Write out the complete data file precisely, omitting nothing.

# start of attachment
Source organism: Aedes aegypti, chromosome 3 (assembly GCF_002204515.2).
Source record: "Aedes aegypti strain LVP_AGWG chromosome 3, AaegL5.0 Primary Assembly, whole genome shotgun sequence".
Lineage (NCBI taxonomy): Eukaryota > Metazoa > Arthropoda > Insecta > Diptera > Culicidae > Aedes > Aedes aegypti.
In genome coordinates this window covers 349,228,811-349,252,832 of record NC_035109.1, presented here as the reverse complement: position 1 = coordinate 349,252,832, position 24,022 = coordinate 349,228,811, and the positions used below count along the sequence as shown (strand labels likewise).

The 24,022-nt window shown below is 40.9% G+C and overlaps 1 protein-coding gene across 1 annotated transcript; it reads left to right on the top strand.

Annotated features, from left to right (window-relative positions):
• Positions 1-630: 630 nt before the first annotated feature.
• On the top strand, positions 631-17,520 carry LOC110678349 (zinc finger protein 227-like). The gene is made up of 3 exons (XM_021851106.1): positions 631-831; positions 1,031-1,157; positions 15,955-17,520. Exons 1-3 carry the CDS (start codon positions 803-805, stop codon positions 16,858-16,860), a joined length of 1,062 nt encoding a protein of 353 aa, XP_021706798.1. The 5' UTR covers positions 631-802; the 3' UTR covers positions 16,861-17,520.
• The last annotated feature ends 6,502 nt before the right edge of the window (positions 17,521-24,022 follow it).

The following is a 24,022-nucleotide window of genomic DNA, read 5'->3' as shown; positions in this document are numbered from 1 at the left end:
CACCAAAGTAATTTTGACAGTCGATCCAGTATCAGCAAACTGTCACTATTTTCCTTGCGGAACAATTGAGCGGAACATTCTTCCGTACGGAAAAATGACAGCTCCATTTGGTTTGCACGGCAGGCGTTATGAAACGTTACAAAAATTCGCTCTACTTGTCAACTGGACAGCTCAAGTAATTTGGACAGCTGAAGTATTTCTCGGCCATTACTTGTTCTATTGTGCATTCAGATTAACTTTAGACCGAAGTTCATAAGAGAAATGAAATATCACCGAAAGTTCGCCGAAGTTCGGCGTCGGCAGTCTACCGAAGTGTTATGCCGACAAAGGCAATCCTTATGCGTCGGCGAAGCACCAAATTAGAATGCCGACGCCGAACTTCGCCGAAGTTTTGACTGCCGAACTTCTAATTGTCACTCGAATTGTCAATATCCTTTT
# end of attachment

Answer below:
Source organism: Aedes aegypti, chromosome 3 (assembly GCF_002204515.2).
Source record: "Aedes aegypti strain LVP_AGWG chromosome 3, AaegL5.0 Primary Assembly, whole genome shotgun sequence".
Lineage (NCBI taxonomy): Eukaryota > Metazoa > Arthropoda > Insecta > Diptera > Culicidae > Aedes > Aedes aegypti.
In genome coordinates this window covers 349,228,811-349,252,832 of record NC_035109.1, presented here as the reverse complement: position 1 = coordinate 349,252,832, position 24,022 = coordinate 349,228,811, and the positions used below count along the sequence as shown (strand labels likewise).

The 24,022-nt window shown below is 40.9% G+C and overlaps 1 protein-coding gene across 1 annotated transcript; it reads left to right on the top strand.

Annotated features, from left to right (window-relative positions):
• Positions 1-630: 630 nt before the first annotated feature.
• On the top strand, positions 631-17,520 carry LOC110678349 (zinc finger protein 227-like). The gene is made up of 3 exons (XM_021851106.1): positions 631-831; positions 1,031-1,157; positions 15,955-17,520. Exons 1-3 carry the CDS (start codon positions 803-805, stop codon positions 16,858-16,860), a joined length of 1,062 nt encoding a protein of 353 aa, XP_021706798.1. The 5' UTR covers positions 631-802; the 3' UTR covers positions 16,861-17,520.
• The last annotated feature ends 6,502 nt before the right edge of the window (positions 17,521-24,022 follow it).

The following is a 24,022-nucleotide window of genomic DNA, read 5'->3' as shown; positions in this document are numbered from 1 at the left end:
CACCAAAGTAATTTTGACAGTCGATCCAGTATCAGCAAACTGTCACTATTTTCCTTGCGGAACAATTGAGCGGAACATTCTTCCGTACGGAAAAATGACAGCTCCATTTGGTTTGCACGGCAGGCGTTATGAAACGTTACAAAAATTCGCTCTACTTGTCAACTGGACAGCTCAAGTAATTTGGACAGCTGAAGTATTTCTCGGCCATTACTTGTTCTATTGTGCATTCAGATTAACTTTAGACCGAAGTTCATAAGAGAAATGAAATATCACCGAAAGTTCGCCGAAGTTCGGCGTCGGCAGTCTACCGAAGTGTTATGCCGACAAAGGCAATCCTTATGCGTCGGCGAAGCACCAAATTAGAATGCCGACGCCGAACTTCGCCGAAGTTTTGACTGCCGAACTTCTAATTGTCACTCGAATTGTCAATATCCTTTT